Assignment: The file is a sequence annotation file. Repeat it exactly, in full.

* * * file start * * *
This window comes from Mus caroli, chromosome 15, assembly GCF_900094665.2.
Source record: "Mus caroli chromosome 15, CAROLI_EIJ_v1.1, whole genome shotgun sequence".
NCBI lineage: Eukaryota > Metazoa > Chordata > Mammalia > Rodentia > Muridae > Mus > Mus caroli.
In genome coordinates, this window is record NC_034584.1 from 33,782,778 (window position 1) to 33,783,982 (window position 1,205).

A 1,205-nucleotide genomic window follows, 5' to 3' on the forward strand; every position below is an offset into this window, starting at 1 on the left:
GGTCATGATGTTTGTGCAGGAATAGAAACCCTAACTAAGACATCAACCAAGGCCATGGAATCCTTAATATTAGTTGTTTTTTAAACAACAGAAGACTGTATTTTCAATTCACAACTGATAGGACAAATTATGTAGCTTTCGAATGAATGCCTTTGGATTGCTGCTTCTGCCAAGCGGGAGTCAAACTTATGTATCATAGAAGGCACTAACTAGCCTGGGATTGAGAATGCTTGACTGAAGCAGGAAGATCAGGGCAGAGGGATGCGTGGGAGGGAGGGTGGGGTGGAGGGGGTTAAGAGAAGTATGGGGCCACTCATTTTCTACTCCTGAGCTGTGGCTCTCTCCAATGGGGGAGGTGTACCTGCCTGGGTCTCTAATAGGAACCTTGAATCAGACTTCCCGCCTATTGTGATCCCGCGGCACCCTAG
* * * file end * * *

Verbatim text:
This window comes from Mus caroli, chromosome 15, assembly GCF_900094665.2.
Source record: "Mus caroli chromosome 15, CAROLI_EIJ_v1.1, whole genome shotgun sequence".
NCBI lineage: Eukaryota > Metazoa > Chordata > Mammalia > Rodentia > Muridae > Mus > Mus caroli.
In genome coordinates, this window is record NC_034584.1 from 33,782,778 (window position 1) to 33,783,982 (window position 1,205).

A 1,205-nucleotide genomic window follows, 5' to 3' on the forward strand; every position below is an offset into this window, starting at 1 on the left:
GGTCATGATGTTTGTGCAGGAATAGAAACCCTAACTAAGACATCAACCAAGGCCATGGAATCCTTAATATTAGTTGTTTTTTAAACAACAGAAGACTGTATTTTCAATTCACAACTGATAGGACAAATTATGTAGCTTTCGAATGAATGCCTTTGGATTGCTGCTTCTGCCAAGCGGGAGTCAAACTTATGTATCATAGAAGGCACTAACTAGCCTGGGATTGAGAATGCTTGACTGAAGCAGGAAGATCAGGGCAGAGGGATGCGTGGGAGGGAGGGTGGGGTGGAGGGGGTTAAGAGAAGTATGGGGCCACTCATTTTCTACTCCTGAGCTGTGGCTCTCTCCAATGGGGGAGGTGTACCTGCCTGGGTCTCTAATAGGAACCTTGAATCAGACTTCCCGCCTATTGTGATCCCGCGGCACCCTAG